Ren Dao's dishes certainly lived up to their asking price in both portioning and quality. If only we'd been heading straight home, they would have boxed up the last of our Kung Po to take with us. Actually, I wish we could box up Ren Dao and take them home with us! They rate highly across all my criteria: the variety of their menu, their fresh vegetables and restrained deep-frying, extensive options for special diets, comfortable surrounds and lovely, unhurried service. On these counts they probably have more in common with Veggie Kitchen than Enlightened Cuisine or White Lotus.

Actually, I think Ren Dao is carving a niche all its own in Elsternwick. We were heartened to see it bustling and boasting a demographic different to the inner north's veg*n hang-outs.


So far Ren Dao seems only to have received a mention on Bait For Bookworms.

Ren Dao Vegetarian Restaurant
275 Glenhuntly Rd, Elsternwick
9523 0150
veg entrees $6.50-9.80, veg mains $12.50-23.90

Accessibility: The restaurant's entry is quite flat and wide, tables inside are moderately spaced. We received full table service. The toilets are unisex but located up a narrow, bending staircase.

Monday, November 19, 2012

The Rainbow Hotel

November 14, 2012

Ah pub-club, it's taken us to just about every vaguely veg-friendly pub in the inner-north. We've been particularly thorough with the Fitzroy pub scene, so I was quite surprised to look at our pub-club map and realise that we'd never checked out the Rainbow. It's been a Fitzroy mainstay since the 1870s and survived a tumultuous period of closures and threatened development before eventually being taken over by the guys who used to run the nearby Lambs Go Bar.

Since early 2010, they've renovated it significantly and seem to have got things running pretty smoothly - there's live music some nights, a glorious courtyard, and a relaxed atmosphere (although the all-reggae playlist on the night we were there was a bit odd). The menu is built around standard pubby fare like steaks and burgers but has a pretty reasonable selection of vego dishes as well. We passed up the sweet corn croquettes ($10), the vegan black bean jambalaya ($21) and the roast pumpkin salad ($17) and both chose burgers. The Rainbow take the excellent approach of offering all three of their burgers as either meaty or vego. The veg burger is pretty simple - just a big roasted field mushroom - but it's great to be able to pick and choose a bit.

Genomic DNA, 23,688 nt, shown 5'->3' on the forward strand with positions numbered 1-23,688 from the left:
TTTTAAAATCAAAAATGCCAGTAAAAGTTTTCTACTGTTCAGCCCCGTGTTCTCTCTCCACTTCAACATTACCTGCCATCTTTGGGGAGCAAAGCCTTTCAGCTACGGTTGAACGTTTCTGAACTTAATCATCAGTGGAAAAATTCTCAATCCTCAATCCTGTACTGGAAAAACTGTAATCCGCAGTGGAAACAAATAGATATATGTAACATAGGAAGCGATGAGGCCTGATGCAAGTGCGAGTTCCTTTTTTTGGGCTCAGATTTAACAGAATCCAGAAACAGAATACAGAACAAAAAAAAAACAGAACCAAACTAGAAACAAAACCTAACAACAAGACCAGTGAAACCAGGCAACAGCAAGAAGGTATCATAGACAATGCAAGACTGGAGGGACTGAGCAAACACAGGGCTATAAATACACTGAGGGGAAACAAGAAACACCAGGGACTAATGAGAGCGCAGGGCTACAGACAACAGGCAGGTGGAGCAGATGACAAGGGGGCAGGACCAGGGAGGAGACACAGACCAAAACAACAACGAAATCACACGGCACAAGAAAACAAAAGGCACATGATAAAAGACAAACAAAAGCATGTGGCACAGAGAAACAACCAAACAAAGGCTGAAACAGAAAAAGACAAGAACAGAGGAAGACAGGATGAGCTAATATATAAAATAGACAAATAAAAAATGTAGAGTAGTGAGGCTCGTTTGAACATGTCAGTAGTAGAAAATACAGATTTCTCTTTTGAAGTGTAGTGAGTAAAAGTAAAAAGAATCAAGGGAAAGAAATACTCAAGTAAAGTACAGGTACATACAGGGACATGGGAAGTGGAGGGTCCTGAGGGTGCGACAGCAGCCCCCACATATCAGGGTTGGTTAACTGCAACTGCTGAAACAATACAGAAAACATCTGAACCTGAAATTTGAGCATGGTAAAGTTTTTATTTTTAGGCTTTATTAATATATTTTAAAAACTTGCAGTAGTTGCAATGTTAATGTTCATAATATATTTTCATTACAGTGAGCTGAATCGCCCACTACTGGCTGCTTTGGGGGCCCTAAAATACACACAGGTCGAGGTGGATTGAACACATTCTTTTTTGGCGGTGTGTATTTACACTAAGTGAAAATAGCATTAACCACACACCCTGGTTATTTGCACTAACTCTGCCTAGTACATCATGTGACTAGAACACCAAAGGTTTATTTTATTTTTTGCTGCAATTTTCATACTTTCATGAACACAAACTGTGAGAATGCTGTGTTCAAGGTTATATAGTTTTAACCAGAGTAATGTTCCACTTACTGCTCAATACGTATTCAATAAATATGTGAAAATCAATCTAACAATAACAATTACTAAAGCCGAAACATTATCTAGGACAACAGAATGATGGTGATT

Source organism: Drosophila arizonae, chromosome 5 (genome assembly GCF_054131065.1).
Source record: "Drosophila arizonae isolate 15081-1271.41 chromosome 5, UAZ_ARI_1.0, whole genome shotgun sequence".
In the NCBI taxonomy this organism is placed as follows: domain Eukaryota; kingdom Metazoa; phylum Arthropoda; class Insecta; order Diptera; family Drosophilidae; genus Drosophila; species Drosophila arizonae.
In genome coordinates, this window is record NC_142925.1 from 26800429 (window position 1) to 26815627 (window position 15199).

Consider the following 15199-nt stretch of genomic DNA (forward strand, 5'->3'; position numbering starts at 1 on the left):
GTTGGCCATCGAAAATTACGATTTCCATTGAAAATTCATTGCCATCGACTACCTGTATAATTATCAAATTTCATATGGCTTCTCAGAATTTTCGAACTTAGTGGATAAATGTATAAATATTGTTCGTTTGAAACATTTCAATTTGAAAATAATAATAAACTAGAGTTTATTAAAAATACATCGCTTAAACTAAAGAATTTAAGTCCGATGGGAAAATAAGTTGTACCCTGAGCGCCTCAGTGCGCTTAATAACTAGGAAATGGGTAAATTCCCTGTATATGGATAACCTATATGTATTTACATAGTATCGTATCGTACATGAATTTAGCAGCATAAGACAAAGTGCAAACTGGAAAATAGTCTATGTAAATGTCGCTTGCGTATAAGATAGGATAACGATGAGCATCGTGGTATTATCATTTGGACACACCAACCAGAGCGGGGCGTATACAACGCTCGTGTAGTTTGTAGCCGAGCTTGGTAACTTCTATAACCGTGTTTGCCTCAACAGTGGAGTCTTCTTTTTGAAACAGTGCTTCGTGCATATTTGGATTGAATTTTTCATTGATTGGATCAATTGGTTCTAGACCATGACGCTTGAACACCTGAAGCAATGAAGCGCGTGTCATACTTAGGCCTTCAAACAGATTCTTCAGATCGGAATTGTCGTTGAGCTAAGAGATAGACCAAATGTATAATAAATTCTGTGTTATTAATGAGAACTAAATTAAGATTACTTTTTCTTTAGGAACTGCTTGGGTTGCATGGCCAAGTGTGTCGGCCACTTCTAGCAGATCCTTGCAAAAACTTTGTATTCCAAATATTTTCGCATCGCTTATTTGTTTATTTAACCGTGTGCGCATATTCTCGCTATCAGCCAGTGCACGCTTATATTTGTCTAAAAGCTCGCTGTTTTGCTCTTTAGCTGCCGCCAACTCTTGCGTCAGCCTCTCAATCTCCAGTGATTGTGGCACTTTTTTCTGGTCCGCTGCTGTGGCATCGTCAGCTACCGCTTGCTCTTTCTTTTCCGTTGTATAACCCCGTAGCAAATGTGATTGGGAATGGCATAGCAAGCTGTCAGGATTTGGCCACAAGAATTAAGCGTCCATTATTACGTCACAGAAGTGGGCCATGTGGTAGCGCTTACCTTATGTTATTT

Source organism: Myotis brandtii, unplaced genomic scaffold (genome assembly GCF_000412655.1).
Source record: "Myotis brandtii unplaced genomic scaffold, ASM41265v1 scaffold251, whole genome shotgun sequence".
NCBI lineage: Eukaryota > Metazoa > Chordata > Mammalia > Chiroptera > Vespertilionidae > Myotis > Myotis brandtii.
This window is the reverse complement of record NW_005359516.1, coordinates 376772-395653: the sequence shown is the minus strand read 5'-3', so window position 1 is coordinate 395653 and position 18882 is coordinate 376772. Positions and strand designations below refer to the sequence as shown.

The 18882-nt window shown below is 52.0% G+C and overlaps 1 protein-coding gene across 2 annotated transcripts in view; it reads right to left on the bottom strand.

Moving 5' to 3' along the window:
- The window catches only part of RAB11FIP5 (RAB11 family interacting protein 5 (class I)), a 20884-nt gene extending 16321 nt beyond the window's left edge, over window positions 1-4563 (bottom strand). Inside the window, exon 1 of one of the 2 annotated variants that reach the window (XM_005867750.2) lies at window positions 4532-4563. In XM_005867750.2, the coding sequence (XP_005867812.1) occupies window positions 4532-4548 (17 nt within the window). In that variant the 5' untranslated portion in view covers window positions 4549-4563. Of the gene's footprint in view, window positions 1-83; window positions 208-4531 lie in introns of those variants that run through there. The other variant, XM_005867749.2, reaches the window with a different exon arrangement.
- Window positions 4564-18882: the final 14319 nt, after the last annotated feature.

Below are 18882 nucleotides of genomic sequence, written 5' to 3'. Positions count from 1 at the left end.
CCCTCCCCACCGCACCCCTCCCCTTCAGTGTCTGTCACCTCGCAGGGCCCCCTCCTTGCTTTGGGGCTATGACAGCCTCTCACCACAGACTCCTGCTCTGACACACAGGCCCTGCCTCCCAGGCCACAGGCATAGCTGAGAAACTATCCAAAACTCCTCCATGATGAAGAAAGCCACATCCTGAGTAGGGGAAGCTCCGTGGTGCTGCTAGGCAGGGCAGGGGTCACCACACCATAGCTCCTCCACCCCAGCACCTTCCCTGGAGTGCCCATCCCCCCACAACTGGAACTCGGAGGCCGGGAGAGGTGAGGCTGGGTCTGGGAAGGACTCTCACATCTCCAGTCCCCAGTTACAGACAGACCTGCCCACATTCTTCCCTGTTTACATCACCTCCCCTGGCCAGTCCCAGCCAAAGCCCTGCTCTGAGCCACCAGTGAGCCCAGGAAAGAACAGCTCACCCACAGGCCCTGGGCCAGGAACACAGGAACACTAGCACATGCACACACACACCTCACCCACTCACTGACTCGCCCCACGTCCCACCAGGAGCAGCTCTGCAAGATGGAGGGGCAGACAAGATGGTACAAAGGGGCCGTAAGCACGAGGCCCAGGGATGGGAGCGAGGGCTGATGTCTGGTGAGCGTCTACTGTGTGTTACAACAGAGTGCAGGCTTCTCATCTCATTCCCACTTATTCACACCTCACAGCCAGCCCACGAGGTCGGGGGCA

I couldn't resist the hot rod (with jalapenos, Monterey Jack cheese, pickled green tomato, lettuce and chipotle aioli, $17), while Cindy went for the Southern burger (Monterey Jack cheese, pickled green tomato and lettuce with a Jack Daniels bbq sauce, $17). The original Southern burger has double-smoked bacon as well, and I was imagining a wonderful world in which they replaced it with tempehcon or something, but that was never going to happen.

The burgers were solid - the mushrooms were cooked well enough so that they didn't just turn into a soggy mess and the trimmings were excellent. Mine was loaded up with jalapenos which gave it a spicy kick, but the aioli and cheese helped to keep things under control and the use of pickled green tomato rather than big gross slices of actual tomato was a winning move. Cindy was pretty happy as well, mainly because of the excellent barbecue sauce and fantastic chips. They're pretty pricey, but we both walked out nice and full and happy with the experience. Our pub-clubbing buddies all enjoyed their food as well, although the jambalaya was a little chilli-heavy. 

The Rainbow is another great Fitzroy pub, with a brilliant selection of beers, an excellent menu and plenty of space to spread out in (at least early on a Wednesday evening). It'll almost certainly earn itself a repeat pub-club visit before too many months go by (especially if Melbourne ever actually gets warm enough for us to sit outside in the courtyard).

There are surprisingly few reviews of The Rainbow out there. Brian enjoyed the old incarnation, the PubStars peeps give it 4/5 and Joanna at Green Gourmet Giraffe mentioned her enthusiasm in passing.

The Rainbow Hotel
27 St David Street, Fitzroy
9419 4193
veg entrees ~$10, mains $17-$2